Since the vast majority of microbes are as yet uncultured by current techniques [8], molecular-based, culture-independent techniques, such as the use of 16 S profiling have provided important new insights into the diversity of the microbial world across a variety of environments [9], [10], [11], [12], [13] including the human microbiome [14], [15], [16], [17]. The HMP has generated an unprecedented scale of 16 S profiles to investigate the microbial diversity of the human microbiome consisting of over 230 donors and up to 18 body habitats across the oral cavity, skin, distal gut (stool), and when applicable, vaginal body regions (Table 1).

Table 1. Diversity indices computed on all genera-based taxonomic units.

Understanding microbial community diversity is a critical first component for studying the human microbiome in order to elucidate the distribution and assembly patterns of microbial communities across body habitats and individuals and to facilitate microbial ecological and biological studies [15], [18], [19]. Characterization of microbial community diversity from 16 S sequence reads requires three basic steps. First, reads must be classified into distinct taxonomic units thus creating a taxonomic profile. Next, the taxonomic profile is assessed by quantifying richness, or number of taxonomic units present, and finally the evenness, based on the abundance of taxonomic units [20]. Commonly, such profiles are generated using two general approaches based on the sequences acquired through each 16 S rDNA sample.

The first method is based on the assignment of sequences to a taxonomic hierarchy [21]. For example, the Ribosomal Database Project (RDP) Classifier, uses a naïve Bayesian classifier to rapidly classify bacterial 16 S rRNA sequences into a higher-order taxonomy (Bergey’s Taxonomic Outline of the Prokaryotes [22]). Since a reference sequence from the database is utilized, sequences with minor sequencing errors may still be properly associated. However, novel organisms that have not had their 16 S sequences included into the database may be misclassified or considered unknown.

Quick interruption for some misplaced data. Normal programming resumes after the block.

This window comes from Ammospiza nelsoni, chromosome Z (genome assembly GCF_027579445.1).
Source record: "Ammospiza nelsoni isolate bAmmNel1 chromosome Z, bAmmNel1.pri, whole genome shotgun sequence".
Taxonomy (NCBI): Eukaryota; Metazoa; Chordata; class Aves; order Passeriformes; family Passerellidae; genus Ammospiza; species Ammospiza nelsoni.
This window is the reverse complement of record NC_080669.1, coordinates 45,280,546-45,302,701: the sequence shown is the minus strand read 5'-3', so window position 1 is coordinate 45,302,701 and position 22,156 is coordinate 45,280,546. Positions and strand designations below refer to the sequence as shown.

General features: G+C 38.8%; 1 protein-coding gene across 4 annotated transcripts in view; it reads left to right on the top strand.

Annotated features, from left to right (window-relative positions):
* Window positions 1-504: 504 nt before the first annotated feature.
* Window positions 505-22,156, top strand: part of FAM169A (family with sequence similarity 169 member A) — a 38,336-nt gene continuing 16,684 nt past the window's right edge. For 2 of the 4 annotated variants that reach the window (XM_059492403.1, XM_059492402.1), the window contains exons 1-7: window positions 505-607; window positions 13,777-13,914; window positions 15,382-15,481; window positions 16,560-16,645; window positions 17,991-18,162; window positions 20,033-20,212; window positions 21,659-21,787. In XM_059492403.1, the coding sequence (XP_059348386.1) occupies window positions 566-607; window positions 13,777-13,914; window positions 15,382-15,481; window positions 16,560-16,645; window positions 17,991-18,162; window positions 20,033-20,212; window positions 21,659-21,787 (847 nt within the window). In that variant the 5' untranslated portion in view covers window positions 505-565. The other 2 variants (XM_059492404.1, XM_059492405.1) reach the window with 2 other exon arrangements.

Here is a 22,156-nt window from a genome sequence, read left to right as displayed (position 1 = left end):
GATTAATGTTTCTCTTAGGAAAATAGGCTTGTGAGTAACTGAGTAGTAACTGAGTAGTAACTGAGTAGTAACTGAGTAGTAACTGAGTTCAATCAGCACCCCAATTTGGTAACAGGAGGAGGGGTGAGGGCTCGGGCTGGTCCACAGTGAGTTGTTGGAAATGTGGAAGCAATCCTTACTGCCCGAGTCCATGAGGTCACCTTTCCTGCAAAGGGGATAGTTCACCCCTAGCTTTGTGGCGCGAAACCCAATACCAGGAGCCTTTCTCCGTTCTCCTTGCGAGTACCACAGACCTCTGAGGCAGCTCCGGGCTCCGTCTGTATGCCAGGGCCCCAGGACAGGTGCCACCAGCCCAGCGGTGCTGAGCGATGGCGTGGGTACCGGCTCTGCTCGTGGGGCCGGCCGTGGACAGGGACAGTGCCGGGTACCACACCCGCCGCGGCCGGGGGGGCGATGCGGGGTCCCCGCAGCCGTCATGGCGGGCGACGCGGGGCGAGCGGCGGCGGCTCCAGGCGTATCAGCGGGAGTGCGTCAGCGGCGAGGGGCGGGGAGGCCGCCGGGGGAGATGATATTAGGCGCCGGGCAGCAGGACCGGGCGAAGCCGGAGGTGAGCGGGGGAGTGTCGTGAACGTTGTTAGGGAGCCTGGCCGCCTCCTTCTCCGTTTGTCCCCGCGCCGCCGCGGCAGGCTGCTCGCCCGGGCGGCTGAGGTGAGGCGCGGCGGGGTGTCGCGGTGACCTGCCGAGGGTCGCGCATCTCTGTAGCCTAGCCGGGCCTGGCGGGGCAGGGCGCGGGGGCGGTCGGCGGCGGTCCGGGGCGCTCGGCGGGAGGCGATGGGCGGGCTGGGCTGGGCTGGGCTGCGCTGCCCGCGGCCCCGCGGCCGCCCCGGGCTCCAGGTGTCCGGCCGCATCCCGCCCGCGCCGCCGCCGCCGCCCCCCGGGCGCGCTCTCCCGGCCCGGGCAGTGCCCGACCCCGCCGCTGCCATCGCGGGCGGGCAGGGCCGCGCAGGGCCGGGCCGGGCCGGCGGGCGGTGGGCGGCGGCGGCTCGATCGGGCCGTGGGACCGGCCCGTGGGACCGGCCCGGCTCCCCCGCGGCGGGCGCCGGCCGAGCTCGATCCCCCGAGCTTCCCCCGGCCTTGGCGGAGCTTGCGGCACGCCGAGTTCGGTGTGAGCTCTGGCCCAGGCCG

The second approach is independent of taxonomic classification and uses sequence similarity to form clusters within a predefined percent similarity, for example, 97% similarity [21]. All reads within each cluster are considered to be in the same operational taxonomic unit, or “OTU.” OTU-based taxonomic profiles are prone to under-clustering. This occurs when reads from the same organism are divided into multiple taxonomic units due to sequencing error, or when there is significant diversity of the 16 S copies within a single organism [23], [24]. Since OTU-based taxonomic profiling is database independent, two benefits of its utilization include potentially differentiating between strains of the same species, and generating OTUs for as yet uncharacterized organisms. Due to the shortcomings and advantages of each approach, both techniques offer alternative views of a sample’s taxonomic profile, thus being both complementary and confirmatory. When the combined approaches are compared, resulting inconsistent inferences may elucidate interesting aspects of the samples being analyzed.